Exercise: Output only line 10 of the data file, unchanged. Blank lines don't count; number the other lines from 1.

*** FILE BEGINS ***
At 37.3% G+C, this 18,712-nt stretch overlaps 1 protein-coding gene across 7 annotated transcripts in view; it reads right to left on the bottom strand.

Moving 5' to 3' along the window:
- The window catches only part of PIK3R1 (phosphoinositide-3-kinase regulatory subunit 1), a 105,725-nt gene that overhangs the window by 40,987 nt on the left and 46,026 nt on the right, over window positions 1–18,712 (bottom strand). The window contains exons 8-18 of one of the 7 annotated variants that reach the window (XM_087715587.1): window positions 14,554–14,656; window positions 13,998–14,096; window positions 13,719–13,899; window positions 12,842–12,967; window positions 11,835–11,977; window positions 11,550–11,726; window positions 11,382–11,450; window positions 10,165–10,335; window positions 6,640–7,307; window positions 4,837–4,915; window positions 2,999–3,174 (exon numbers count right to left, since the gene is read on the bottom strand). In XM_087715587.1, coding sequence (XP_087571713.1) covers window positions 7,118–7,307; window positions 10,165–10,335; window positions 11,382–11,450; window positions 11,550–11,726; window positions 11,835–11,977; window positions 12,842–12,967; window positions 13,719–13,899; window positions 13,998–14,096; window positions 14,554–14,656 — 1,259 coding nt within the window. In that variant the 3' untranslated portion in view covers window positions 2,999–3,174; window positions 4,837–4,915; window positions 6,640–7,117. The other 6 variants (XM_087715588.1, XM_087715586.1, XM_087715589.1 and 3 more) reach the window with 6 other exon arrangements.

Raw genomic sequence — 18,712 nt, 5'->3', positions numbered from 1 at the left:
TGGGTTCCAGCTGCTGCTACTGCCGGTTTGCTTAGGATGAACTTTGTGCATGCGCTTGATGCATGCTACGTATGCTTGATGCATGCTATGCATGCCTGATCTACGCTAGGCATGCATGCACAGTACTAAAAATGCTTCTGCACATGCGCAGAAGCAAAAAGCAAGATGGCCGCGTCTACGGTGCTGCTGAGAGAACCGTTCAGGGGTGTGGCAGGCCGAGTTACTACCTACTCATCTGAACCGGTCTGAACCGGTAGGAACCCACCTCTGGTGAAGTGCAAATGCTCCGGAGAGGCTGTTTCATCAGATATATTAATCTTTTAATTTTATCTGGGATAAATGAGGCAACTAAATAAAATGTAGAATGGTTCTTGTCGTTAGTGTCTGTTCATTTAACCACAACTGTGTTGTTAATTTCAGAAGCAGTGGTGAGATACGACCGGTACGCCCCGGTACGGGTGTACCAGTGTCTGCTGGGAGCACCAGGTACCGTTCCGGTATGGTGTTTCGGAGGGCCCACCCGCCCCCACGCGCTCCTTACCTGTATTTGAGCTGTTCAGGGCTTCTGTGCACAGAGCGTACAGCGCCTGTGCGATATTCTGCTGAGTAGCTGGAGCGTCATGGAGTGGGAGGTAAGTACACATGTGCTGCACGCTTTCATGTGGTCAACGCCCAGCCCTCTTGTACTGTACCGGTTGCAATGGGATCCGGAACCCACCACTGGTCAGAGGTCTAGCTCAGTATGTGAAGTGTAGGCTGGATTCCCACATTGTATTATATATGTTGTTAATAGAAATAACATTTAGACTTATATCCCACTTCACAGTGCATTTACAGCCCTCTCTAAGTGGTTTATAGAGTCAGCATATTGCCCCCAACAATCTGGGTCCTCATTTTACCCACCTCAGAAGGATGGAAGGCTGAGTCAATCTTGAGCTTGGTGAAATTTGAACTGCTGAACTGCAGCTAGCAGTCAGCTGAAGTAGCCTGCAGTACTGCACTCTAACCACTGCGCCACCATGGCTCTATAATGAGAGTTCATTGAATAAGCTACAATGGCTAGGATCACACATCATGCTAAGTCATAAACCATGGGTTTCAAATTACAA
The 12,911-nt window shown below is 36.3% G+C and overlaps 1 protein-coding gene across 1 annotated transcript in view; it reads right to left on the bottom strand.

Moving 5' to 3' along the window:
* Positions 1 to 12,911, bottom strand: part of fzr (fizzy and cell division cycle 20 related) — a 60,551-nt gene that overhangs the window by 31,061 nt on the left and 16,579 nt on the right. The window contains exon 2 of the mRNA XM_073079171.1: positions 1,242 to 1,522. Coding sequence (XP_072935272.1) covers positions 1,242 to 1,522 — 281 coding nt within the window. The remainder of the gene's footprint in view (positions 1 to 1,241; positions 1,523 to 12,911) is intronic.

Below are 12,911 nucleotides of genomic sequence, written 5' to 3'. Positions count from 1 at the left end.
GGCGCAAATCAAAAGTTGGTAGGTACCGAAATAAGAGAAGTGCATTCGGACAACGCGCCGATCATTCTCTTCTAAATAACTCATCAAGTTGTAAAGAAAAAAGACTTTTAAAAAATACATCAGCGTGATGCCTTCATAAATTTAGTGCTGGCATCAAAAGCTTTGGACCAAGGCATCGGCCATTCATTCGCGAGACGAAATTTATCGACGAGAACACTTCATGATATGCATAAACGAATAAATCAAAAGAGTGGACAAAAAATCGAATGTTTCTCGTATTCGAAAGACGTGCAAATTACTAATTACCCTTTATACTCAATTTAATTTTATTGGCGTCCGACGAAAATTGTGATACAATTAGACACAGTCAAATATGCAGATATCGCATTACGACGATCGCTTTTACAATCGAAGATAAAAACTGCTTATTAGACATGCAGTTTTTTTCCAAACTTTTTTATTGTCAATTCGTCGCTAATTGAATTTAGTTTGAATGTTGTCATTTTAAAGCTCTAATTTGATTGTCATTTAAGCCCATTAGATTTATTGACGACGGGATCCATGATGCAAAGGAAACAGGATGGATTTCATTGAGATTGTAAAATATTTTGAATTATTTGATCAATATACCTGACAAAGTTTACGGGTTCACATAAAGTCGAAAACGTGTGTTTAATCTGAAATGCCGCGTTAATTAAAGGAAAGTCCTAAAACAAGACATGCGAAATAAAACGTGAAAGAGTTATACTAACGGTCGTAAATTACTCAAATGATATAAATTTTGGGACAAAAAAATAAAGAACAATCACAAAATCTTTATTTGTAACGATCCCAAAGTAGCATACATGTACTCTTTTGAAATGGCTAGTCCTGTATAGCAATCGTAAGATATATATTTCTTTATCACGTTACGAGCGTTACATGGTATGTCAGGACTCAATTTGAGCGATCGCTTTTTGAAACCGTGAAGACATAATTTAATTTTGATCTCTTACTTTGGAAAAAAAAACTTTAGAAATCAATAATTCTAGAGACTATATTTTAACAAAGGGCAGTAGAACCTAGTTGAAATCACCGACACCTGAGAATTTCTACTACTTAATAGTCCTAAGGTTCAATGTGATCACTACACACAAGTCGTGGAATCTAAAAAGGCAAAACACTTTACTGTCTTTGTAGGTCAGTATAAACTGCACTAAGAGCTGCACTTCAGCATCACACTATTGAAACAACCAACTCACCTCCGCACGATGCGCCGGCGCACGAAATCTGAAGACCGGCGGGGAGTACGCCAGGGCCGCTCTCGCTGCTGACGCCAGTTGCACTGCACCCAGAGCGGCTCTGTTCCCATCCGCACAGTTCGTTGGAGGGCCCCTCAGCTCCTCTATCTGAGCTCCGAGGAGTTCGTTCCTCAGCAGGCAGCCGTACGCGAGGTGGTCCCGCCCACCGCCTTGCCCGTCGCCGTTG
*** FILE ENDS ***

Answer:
GGCGCAAATCAAAAGTTGGTAGGTACCGAAATAAGAGAAGTGCATTCGGACAACGCGCCGATCATTCTCTTCTAAATAACTCATCAAGTTGTAAAGAAAAAAGACTTTTAAAAAATACATCAGCGTGATGCCTTCATAAATTTAGTGCTGGCATCAAAAGCTTTGGACCAAGGCATCGGCCATTCATTCGCGAGACGAAATTTATCGACGAGAACACTTCATGATATGCATAAACGAATAAATCAAAAGAGTGGACAAAAAATCGAATGTTTCTCGTATTCGAAAGACGTGCAAATTACTAATTACCCTTTATACTCAATTTAATTTTATTGGCGTCCGACGAAAATTGTGATACAATTAGACACAGTCAAATATGCAGATATCGCATTACGACGATCGCTTTTACAATCGAAGATAAAAACTGCTTATTAGACATGCAGTTTTTTTCCAAACTTTTTTATTGTCAATTCGTCGCTAATTGAATTTAGTTTGAATGTTGTCATTTTAAAGCTCTAATTTGATTGTCATTTAAGCCCATTAGATTTATTGACGACGGGATCCATGATGCAAAGGAAACAGGATGGATTTCATTGAGATTGTAAAATATTTTGAATTATTTGATCAATATACCTGACAAAGTTTACGGGTTCACATAAAGTCGAAAACGTGTGTTTAATCTGAAATGCCGCGTTAATTAAAGGAAAGTCCTAAAACAAGACATGCGAAATAAAACGTGAAAGAGTTATACTAACGGTCGTAAATTACTCAAATGATATAAATTTTGGGACAAAAAAATAAAGAACAATCACAAAATCTTTATTTGTAACGATCCCAAAGTAGCATACATGTACTCTTTTGAAATGGCTAGTCCTGTATAGCAATCGTAAGATATATATTTCTTTATCACGTTACGAGCGTTACATGGTATGTCAGGACTCAATTTGAGCGATCGCTTTTTGAAACCGTGAAGACATAATTTAATTTTGATCTCTTACTTTGGAAAAAAAAACTTTAGAAATCAATAATTCTAGAGACTATATTTTAACAAAGGGCAGTAGAACCTAGTTGAAATCACCGACACCTGAGAATTTCTACTACTTAATAGTCCTAAGGTTCAATGTGATCACTACACACAAGTCGTGGAATCTAAAAAGGCAAAACACTTTACTGTCTTTGTAGGTCAGTATAAACTGCACTAAGAGCTGCACTTCAGCATCACACTATTGAAACAACCAACTCACCTCCGCACGATGCGCCGGCGCACGAAATCTGAAGACCGGCGGGGAGTACGCCAGGGCCGCTCTCGCTGCTGACGCCAGTTGCACTGCACCCAGAGCGGCTCTGTTCCCATCCGCACAGTTCGTTGGAGGGCCCCTCAGCTCCTCTATCTGAGCTCCGAGGAGTTCGTTCCTCAGCAGGCAGCCGTACGCGAGGTGGTCCCGCCCACCGCCTTGCCCGTCGCCGTTG